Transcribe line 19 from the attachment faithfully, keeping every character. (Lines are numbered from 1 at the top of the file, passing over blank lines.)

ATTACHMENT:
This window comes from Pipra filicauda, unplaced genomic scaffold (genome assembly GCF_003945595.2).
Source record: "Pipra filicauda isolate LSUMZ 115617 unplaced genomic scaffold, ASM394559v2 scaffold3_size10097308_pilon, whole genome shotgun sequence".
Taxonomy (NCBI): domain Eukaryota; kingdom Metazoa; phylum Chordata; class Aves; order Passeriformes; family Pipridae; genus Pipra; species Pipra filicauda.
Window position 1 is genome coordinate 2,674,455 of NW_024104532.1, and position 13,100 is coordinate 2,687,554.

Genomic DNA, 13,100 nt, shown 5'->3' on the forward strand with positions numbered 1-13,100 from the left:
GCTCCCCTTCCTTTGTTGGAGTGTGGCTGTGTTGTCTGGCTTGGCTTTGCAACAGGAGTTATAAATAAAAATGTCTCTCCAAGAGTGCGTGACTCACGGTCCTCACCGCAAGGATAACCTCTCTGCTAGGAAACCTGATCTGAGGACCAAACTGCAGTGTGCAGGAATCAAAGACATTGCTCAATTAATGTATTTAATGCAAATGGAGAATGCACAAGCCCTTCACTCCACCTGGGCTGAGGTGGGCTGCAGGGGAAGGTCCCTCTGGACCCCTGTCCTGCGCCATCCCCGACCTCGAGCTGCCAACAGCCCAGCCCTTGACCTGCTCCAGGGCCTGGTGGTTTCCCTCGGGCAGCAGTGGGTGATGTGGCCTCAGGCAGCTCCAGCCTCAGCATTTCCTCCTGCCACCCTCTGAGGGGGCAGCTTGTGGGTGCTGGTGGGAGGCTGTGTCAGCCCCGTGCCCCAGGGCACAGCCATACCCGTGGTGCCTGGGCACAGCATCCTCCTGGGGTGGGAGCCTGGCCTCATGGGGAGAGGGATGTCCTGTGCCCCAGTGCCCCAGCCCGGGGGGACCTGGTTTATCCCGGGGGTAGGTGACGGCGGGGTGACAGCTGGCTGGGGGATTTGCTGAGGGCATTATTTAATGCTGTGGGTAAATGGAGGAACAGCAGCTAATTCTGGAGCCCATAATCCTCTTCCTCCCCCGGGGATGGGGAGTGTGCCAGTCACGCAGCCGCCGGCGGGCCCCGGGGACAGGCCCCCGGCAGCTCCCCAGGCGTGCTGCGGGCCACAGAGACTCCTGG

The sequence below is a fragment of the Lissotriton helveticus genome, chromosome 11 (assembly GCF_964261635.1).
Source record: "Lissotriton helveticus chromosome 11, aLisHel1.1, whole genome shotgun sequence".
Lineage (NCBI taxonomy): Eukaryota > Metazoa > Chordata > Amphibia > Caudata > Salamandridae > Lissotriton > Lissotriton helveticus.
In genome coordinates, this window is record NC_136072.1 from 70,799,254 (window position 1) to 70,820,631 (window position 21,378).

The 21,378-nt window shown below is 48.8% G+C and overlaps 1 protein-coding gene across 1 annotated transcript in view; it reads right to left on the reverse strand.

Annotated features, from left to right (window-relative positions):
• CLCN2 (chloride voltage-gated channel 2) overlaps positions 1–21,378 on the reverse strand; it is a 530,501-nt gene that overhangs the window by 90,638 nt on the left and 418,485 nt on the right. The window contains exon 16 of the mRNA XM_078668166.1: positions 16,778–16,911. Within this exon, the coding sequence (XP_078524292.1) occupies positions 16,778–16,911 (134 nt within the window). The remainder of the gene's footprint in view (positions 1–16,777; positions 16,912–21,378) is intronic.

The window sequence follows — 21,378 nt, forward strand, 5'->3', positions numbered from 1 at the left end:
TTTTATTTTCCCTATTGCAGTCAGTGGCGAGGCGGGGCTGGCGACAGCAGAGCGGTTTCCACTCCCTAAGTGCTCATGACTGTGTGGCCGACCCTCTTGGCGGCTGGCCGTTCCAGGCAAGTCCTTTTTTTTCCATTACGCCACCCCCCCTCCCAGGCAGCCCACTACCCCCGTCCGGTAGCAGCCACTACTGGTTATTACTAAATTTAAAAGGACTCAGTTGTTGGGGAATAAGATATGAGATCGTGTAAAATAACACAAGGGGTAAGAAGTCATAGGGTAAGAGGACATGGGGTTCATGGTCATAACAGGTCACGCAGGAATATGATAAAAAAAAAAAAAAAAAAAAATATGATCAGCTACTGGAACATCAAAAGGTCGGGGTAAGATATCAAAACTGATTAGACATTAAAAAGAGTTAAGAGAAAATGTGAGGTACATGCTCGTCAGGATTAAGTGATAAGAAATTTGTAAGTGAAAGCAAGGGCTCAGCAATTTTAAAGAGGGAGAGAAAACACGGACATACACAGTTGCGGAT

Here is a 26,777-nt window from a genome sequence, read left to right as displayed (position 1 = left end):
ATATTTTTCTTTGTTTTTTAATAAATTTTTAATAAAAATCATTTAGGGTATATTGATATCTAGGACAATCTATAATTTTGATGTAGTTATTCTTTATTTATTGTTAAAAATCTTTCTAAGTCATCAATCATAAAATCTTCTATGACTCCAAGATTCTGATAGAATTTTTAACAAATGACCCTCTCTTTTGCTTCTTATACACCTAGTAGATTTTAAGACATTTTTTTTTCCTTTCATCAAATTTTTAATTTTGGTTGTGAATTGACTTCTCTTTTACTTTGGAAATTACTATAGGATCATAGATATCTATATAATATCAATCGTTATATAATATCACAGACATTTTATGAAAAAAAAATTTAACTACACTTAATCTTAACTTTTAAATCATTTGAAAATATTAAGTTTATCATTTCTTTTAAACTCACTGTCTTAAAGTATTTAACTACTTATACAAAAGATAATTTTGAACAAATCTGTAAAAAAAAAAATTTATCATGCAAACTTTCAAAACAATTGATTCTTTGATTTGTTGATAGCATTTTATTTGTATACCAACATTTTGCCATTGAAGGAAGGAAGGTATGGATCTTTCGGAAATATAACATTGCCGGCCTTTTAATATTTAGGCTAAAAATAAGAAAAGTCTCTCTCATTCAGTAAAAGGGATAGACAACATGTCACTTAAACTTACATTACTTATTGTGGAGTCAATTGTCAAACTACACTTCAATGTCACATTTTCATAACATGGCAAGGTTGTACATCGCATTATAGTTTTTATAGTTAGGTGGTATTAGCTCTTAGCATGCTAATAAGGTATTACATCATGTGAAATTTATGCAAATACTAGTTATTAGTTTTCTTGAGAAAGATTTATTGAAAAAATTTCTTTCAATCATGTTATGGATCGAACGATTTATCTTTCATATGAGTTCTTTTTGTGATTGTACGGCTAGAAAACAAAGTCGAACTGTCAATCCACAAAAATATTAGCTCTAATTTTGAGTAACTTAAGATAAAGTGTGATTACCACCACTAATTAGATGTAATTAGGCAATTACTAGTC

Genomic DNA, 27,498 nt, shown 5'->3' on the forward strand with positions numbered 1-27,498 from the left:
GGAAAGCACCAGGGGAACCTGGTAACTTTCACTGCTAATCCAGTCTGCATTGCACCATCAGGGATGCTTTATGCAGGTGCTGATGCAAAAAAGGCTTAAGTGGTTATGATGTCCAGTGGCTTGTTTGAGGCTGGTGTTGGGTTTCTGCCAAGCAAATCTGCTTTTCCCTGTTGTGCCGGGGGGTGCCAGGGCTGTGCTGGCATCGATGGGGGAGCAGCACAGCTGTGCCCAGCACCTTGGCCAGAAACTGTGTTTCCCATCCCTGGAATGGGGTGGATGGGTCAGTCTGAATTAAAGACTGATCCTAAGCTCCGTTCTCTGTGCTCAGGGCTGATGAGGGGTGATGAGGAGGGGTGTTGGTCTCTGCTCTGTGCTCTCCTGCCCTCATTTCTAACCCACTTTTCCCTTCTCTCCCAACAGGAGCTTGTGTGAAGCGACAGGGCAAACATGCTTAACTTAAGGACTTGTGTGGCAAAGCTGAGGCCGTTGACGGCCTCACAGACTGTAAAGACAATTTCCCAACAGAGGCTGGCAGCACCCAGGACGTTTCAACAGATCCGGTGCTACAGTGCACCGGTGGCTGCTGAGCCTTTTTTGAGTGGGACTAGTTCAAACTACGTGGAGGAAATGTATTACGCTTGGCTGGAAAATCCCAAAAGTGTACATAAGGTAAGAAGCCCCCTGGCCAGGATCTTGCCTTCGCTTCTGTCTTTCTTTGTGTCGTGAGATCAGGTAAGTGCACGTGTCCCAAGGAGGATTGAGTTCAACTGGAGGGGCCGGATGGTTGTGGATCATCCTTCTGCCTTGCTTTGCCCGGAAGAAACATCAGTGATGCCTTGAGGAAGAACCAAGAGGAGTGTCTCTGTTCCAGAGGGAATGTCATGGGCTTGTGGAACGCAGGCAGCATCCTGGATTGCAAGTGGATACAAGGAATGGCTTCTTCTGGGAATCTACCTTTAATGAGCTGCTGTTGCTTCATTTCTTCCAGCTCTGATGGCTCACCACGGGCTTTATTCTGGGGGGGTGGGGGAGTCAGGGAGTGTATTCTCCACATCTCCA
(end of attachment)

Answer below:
GGAAAGCACCAGGGGAACCTGGTAACTTTCACTGCTAATCCAGTCTGCATTGCACCATCAGGGATGCTTTATGCAGGTGCTGATGCAAAAAAGGCTTAAGTGGTTATGATGTCCAGTGGCTTGTTTGAGGCTGGTGTTGGGTTTCTGCCAAGCAAATCTGCTTTTCCCTGTTGTGCCGGGGGGTGCCAGGGCTGTGCTGGCATCGATGGGGGAGCAGCACAGCTGTGCCCAGCACCTTGGCCAGAAACTGTGTTTCCCATCCCTGGAATGGGGTGGATGGGTCAGTCTGAATTAAAGACTGATCCTAAGCTCCGTTCTCTGTGCTCAGGGCTGATGAGGGGTGATGAGGAGGGGTGTTGGTCTCTGCTCTGTGCTCTCCTGCCCTCATTTCTAACCCACTTTTCCCTTCTCTCCCAACAGGAGCTTGTGTGAAGCGACAGGGCAAACATGCTTAACTTAAGGACTTGTGTGGCAAAGCTGAGGCCGTTGACGGCCTCACAGACTGTAAAGACAATTTCCCAACAGAGGCTGGCAGCACCCAGGACGTTTCAACAGATCCGGTGCTACAGTGCACCGGTGGCTGCTGAGCCTTTTTTGAGTGGGACTAGTTCAAACTACGTGGAGGAAATGTATTACGCTTGGCTGGAAAATCCCAAAAGTGTACATAAGGTAAGAAGCCCCCTGGCCAGGATCTTGCCTTCGCTTCTGTCTTTCTTTGTGTCGTGAGATCAGGTAAGTGCACGTGTCCCAAGGAGGATTGAGTTCAACTGGAGGGGCCGGATGGTTGTGGATCATCCTTCTGCCTTGCTTTGCCCGGAAGAAACATCAGTGATGCCTTGAGGAAGAACCAAGAGGAGTGTCTCTGTTCCAGAGGGAATGTCATGGGCTTGTGGAACGCAGGCAGCATCCTGGATTGCAAGTGGATACAAGGAATGGCTTCTTCTGGGAATCTACCTTTAATGAGCTGCTGTTGCTTCATTTCTTCCAGCTCTGATGGCTCACCACGGGCTTTATTCTGGGGGGGTGGGGGAGTCAGGGAGTGTATTCTCCACATCTCCA